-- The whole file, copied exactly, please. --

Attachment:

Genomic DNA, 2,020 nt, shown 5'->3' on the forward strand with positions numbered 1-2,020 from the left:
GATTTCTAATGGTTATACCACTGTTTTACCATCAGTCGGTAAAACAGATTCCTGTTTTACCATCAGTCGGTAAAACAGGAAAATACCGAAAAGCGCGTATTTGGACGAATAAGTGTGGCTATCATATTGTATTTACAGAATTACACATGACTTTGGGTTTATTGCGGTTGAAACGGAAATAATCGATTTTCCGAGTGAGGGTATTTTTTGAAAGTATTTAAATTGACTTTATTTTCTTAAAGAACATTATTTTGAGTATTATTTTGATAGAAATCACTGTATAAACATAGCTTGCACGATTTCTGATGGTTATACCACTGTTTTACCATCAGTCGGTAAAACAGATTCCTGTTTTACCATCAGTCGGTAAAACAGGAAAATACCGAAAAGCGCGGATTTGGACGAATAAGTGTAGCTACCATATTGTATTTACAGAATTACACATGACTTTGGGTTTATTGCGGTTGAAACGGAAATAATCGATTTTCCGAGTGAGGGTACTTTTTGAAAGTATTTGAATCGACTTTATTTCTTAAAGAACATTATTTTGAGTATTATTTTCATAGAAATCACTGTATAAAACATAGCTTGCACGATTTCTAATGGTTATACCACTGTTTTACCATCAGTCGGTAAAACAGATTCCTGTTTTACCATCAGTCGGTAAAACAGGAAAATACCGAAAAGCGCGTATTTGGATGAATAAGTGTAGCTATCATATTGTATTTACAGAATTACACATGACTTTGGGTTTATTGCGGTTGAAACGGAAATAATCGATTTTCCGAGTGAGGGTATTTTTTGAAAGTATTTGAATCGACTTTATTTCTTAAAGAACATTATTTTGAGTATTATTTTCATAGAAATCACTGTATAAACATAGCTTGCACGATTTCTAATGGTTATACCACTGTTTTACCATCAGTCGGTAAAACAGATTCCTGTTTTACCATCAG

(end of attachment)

Genomic DNA, 2,020 nt, shown 5'->3' on the forward strand with positions numbered 1-2,020 from the left:
GATTTCTAATGGTTATACCACTGTTTTACCATCAGTCGGTAAAACAGATTCCTGTTTTACCATCAGTCGGTAAAACAGGAAAATACCGAAAAGCGCGTATTTGGACGAATAAGTGTGGCTATCATATTGTATTTACAGAATTACACATGACTTTGGGTTTATTGCGGTTGAAACGGAAATAATCGATTTTCCGAGTGAGGGTATTTTTTGAAAGTATTTAAATTGACTTTATTTTCTTAAAGAACATTATTTTGAGTATTATTTTGATAGAAATCACTGTATAAACATAGCTTGCACGATTTCTGATGGTTATACCACTGTTTTACCATCAGTCGGTAAAACAGATTCCTGTTTTACCATCAGTCGGTAAAACAGGAAAATACCGAAAAGCGCGGATTTGGACGAATAAGTGTAGCTACCATATTGTATTTACAGAATTACACATGACTTTGGGTTTATTGCGGTTGAAACGGAAATAATCGATTTTCCGAGTGAGGGTACTTTTTGAAAGTATTTGAATCGACTTTATTTCTTAAAGAACATTATTTTGAGTATTATTTTCATAGAAATCACTGTATAAAACATAGCTTGCACGATTTCTAATGGTTATACCACTGTTTTACCATCAGTCGGTAAAACAGATTCCTGTTTTACCATCAGTCGGTAAAACAGGAAAATACCGAAAAGCGCGTATTTGGATGAATAAGTGTAGCTATCATATTGTATTTACAGAATTACACATGACTTTGGGTTTATTGCGGTTGAAACGGAAATAATCGATTTTCCGAGTGAGGGTATTTTTTGAAAGTATTTGAATCGACTTTATTTCTTAAAGAACATTATTTTGAGTATTATTTTCATAGAAATCACTGTATAAACATAGCTTGCACGATTTCTAATGGTTATACCACTGTTTTACCATCAGTCGGTAAAACAGATTCCTGTTTTACCATCAG